That puts me in an awkward position. I recognize the power and beauty and even what I perceive to be the legitimate value of fantasy literature. I also recognize that magic and sorcery are always portrayed in a negative light in Scripture. Those two observations appear to be odds, and I’m not sure how to reconcile them, or if it’s even possible to.
But setting aside my dilemma for a moment, let’s suppose that it is possible in some way to justify the use of magic in literature. Immediately other questions arise: Does all magic have equal moral value? Is it possible that something subtly sinister lurks just beneath the surface of at least some of the magic found in our books and stories? Those are questions that many thoughtful Christians have pondered. Author Timothy J. Stoner addresses some of those questions in this incisive critique of the fantasy genre in general and the Harry Potter series in particular:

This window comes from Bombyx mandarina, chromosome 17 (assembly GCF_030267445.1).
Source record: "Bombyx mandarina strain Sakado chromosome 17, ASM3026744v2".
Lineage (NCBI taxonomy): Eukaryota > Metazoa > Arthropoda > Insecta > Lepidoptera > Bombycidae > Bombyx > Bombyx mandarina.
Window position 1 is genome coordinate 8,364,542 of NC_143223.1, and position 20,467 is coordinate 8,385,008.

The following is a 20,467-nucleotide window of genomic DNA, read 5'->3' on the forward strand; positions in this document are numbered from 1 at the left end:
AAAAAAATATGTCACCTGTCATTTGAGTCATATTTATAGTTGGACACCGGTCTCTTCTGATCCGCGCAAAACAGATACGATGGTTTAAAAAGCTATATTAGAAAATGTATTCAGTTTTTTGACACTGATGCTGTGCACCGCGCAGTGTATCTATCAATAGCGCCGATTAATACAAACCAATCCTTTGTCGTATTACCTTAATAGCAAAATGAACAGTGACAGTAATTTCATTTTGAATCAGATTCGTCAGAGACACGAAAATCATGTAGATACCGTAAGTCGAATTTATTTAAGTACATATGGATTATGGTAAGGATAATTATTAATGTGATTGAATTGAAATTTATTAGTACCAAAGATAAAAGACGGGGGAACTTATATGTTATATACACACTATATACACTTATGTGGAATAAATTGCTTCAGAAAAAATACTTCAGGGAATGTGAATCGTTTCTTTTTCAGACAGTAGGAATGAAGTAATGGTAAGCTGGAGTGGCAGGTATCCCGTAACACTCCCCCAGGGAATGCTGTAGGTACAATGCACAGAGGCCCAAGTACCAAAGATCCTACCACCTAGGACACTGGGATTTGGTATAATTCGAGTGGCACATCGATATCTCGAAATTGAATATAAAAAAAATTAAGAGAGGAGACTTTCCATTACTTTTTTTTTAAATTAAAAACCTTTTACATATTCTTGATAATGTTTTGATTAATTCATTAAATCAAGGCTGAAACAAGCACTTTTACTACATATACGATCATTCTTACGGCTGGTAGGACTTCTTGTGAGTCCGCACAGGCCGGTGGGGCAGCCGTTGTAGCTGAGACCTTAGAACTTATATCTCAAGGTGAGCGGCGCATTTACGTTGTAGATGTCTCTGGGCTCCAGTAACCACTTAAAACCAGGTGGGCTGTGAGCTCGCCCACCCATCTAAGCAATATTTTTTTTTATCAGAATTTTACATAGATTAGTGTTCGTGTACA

According to Tolkien, the compelling impulse behind fantasy is “the realization of wonder”. Its “holy” purpose is to awaken us to an imagined world which is so wonder-full we become more open to reverential awe of its Source. Whereas mystery humbles us, fantasy awes us. But both point away to the One Who is Above and Beyond and is to be worshipped. While Lewis and Tolkien succeed, Rawlings [sic] does not even make the effort. Nowhere in Rawlings’s [sic] writings are we prompted to humbly bow and worship. What is lacking in her world is the holy. There is only impersonal power used for good or ill by those who intend good or ill.